This book provides the first sustained empirical evidence on the relationships between marriage migration and processes of integration, focusing on two of the largest British ethnic minority groups involved in these kinds of transnational marriages - Pakistani Muslims and Indian Sikhs.
In Britain, and across Europe, concern has been increasingly expressed over the implications of marriage-related migration for integration. Children and grandchildren of former immigrants marrying partners from their ancestral 'homelands' is often presented as problematic in forming a 'first generation in every generation,' and inhibiting processes of individual and group integration, impeding socio-economic participation and cultural change. As a result, immigration restrictions have been justified on the grounds of promoting integration, despite limited evidence. Marriage Migration and Integration provides much needed new grounding for both academic and policy debates.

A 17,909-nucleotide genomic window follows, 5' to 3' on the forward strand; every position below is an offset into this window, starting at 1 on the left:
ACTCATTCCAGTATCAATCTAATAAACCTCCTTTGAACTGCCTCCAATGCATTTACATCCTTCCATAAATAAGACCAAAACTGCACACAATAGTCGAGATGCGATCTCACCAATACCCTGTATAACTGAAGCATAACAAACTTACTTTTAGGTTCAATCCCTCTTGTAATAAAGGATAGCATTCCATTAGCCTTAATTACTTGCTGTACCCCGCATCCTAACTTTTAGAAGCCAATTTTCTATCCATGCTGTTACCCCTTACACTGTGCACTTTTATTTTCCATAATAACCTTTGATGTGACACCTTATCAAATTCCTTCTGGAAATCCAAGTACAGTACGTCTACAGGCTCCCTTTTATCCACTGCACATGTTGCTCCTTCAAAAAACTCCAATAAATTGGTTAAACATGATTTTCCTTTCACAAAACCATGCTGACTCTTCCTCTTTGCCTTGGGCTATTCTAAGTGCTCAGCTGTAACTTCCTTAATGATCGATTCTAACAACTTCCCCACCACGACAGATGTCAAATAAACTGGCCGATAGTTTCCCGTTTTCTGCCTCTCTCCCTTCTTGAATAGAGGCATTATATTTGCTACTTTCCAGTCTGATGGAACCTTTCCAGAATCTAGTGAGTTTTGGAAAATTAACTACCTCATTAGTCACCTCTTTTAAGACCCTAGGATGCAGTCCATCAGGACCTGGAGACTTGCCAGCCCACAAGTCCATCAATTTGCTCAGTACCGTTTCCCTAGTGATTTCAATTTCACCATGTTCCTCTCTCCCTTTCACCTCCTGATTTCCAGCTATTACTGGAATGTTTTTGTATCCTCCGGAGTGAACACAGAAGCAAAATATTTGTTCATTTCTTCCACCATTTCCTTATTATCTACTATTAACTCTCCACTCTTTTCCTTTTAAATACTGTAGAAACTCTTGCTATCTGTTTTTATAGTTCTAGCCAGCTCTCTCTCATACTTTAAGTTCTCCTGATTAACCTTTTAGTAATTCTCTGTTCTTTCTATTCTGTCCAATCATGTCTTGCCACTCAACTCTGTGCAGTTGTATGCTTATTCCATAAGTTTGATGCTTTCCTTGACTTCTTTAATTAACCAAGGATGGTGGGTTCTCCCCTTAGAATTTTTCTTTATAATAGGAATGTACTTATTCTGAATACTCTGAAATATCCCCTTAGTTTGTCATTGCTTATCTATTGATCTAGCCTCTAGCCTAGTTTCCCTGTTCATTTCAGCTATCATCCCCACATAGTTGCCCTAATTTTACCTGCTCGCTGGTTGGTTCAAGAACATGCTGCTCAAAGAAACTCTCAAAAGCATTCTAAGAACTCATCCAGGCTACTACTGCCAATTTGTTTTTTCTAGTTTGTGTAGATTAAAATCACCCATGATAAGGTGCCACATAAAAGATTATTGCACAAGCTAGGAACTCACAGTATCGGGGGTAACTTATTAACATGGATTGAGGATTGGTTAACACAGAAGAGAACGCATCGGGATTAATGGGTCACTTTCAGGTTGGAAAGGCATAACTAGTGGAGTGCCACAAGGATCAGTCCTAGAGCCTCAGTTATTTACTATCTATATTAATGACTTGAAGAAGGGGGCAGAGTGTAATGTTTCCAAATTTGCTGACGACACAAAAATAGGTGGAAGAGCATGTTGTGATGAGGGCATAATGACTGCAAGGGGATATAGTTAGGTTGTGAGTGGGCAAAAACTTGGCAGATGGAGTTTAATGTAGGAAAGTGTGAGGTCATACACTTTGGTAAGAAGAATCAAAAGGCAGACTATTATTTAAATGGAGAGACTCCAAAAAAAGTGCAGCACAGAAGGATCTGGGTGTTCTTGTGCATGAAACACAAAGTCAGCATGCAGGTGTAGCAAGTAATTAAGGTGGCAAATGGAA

This book draws on both quantitative and qualitative data to compare transnational 'homeland' marriages with intra-ethnic marriages within the UK. Using a distinctive holistic model of integration, the authors examine processes in multiple interacting domains, such as employment, education, social networks, extended family living, gender relations and belonging. It will be of use to students and scholars across sociology, social anthropology, and social policy with a focus on migration, integration, family studies, gender, and ethnic studies, as well as policy-makers and service providers in the UK and across Europe.